Mining is the process where all transactions carried out in the network are checked and validated. Upon validation, the block with transactions is added to the blockchain. As reward for securing the network, miners receive crypto coins. In the case of a Proof of Work blockchain, such as Bitcoin, this is the only way in which new crypto coins can come into circulation.
Mining is done by powerful computers. These computers aim to solve complex cryptographic puzzles, the so-called Proof of Work hash function. The first miner to find a Proof of Work hash function is allowed to add a block to the blockchain. The miner is rewarded with new crypto coins and the transaction costs of all transactions recorded in the block. Additionally, new coins come into circulation through the reward given to the miners for adding a block to the blockchain. The reward halves every 4 years, the so-called Bitcoin halving. As a result, the very last Bitcoin will only come into circulation in the year 2140.
Finding a valid Proof of Work hash function has nothing to do with the mathematical solving of a complex puzzle. It is pure guesswork that is subject to luck and the available arithmetic power of the miner or the mining pool. The probability of finding a valid Proof of Work hash function depends on the difficulty rate and the associated difficulty factor. A valid Proof of Work hash function must be numerically lower than the difficulty factor. The lower the difficulty factor, the fewer valid solutions and the more difficult it becomes for a miner to guess a valid solution.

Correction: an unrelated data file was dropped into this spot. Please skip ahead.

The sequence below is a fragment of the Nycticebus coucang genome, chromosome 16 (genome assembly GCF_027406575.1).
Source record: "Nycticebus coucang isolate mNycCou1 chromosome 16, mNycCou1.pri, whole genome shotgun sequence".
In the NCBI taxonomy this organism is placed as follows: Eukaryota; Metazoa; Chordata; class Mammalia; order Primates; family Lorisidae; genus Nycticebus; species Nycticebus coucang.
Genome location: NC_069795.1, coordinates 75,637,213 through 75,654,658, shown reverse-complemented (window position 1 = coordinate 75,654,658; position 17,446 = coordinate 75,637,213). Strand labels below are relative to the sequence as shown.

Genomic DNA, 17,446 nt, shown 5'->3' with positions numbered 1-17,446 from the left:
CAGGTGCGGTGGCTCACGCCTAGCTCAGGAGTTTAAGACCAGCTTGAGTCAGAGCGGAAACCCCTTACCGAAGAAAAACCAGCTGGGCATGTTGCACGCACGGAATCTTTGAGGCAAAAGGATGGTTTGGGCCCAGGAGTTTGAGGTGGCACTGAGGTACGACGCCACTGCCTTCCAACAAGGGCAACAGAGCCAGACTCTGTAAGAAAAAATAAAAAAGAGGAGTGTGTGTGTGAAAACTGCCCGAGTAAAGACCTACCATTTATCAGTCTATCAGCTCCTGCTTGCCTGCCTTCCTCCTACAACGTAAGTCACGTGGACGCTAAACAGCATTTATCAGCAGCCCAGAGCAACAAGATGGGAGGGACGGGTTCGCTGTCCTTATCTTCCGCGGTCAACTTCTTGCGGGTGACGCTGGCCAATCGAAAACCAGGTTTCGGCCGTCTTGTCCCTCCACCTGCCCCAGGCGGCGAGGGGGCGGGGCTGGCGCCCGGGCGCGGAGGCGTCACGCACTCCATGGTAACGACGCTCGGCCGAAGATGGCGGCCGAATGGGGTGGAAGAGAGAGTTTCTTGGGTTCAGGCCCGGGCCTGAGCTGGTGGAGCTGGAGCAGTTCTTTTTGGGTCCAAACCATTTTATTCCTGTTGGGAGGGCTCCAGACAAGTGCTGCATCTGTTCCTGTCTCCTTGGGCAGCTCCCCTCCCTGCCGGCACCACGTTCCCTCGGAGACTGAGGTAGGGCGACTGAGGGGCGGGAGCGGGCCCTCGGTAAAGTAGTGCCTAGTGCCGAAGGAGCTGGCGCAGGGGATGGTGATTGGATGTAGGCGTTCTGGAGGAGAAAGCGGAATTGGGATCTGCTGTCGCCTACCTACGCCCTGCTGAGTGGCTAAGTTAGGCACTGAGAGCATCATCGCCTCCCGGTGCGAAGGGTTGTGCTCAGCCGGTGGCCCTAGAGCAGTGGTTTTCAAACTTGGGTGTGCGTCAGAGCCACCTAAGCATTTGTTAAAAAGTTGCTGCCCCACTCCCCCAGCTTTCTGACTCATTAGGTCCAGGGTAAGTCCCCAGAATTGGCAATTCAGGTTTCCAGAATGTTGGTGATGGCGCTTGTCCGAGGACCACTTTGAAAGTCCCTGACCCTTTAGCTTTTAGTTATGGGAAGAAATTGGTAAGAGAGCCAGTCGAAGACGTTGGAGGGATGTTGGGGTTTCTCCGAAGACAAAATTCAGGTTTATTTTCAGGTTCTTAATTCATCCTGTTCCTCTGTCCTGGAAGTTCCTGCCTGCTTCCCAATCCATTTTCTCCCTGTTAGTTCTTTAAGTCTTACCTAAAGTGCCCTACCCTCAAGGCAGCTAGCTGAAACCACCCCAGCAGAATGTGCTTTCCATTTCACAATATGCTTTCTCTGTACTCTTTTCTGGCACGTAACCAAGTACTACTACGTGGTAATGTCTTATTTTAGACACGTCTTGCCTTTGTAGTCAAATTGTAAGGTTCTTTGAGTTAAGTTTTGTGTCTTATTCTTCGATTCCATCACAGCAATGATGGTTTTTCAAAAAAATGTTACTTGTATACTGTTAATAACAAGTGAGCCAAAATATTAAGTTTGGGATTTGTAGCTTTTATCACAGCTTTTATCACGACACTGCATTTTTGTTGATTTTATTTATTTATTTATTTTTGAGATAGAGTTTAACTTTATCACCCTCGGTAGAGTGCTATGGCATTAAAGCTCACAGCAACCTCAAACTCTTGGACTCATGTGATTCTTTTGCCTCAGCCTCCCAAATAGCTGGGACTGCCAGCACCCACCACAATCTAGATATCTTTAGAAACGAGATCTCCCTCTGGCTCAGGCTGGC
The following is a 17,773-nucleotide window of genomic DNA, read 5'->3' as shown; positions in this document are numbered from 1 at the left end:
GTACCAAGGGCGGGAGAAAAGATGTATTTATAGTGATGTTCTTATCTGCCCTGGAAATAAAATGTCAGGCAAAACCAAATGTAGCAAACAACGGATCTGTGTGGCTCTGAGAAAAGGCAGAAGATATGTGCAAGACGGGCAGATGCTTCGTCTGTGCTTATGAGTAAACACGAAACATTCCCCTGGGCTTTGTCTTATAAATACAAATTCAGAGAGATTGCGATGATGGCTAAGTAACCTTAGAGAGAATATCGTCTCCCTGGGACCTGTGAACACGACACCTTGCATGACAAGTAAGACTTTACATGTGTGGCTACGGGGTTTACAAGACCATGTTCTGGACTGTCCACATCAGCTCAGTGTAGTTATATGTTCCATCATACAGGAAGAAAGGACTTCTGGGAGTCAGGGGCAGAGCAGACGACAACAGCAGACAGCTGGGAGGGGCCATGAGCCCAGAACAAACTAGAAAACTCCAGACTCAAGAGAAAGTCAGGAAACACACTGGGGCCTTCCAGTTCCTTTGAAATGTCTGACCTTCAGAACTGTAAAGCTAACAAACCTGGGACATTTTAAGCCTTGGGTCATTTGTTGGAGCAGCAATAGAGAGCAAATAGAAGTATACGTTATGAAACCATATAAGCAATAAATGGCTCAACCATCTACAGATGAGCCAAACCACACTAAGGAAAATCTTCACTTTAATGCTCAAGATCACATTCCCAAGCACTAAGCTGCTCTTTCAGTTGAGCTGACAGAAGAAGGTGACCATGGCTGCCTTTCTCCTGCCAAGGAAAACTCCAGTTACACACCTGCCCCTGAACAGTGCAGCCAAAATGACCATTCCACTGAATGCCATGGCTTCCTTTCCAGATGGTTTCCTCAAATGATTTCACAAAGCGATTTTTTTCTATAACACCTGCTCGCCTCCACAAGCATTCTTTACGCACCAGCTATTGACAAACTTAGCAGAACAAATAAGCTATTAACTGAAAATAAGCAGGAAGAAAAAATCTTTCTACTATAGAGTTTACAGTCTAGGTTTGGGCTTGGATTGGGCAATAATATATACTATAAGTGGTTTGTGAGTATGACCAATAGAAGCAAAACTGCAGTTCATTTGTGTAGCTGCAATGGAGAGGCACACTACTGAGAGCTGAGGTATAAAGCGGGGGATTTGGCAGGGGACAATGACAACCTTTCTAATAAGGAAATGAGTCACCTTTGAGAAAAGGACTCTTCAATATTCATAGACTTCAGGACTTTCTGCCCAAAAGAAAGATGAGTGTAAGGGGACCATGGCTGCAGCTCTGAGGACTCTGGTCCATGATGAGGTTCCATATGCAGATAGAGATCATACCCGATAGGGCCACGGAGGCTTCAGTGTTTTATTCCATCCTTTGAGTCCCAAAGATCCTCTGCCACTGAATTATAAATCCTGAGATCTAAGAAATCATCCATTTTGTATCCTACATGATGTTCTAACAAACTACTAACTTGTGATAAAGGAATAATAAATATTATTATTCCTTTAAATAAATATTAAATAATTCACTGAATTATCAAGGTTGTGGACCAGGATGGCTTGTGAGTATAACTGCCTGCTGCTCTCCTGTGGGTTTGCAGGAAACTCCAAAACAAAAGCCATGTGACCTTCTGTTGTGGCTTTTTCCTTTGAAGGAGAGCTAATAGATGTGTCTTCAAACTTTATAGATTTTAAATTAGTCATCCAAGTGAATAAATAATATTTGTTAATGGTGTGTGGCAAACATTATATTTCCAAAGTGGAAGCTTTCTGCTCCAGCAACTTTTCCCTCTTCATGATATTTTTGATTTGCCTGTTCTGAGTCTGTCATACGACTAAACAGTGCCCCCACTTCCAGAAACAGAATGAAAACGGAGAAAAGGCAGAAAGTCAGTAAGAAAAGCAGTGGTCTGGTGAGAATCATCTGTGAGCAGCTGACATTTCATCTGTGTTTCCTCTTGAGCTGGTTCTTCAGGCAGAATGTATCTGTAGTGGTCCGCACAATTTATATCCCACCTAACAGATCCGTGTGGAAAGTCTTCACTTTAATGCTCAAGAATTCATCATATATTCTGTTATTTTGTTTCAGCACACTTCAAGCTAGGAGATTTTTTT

You can become a miner yourself in one of two ways: by purchasing hardware or by joining a cloud mining company and renting equipment. Mining with your own equipment can also be done in two ways: individually or by joining a mining pool. An individual miner, however, rarely has sufficient arithmetic power to be the first to find a valid Proof of Work hash function. Joining a mining pool and joining forces (more arithmetic power) increases the chances that the pool is the first to find a valid Proof of Work hash function and receives a reward. The reward is then divided among all pool participants.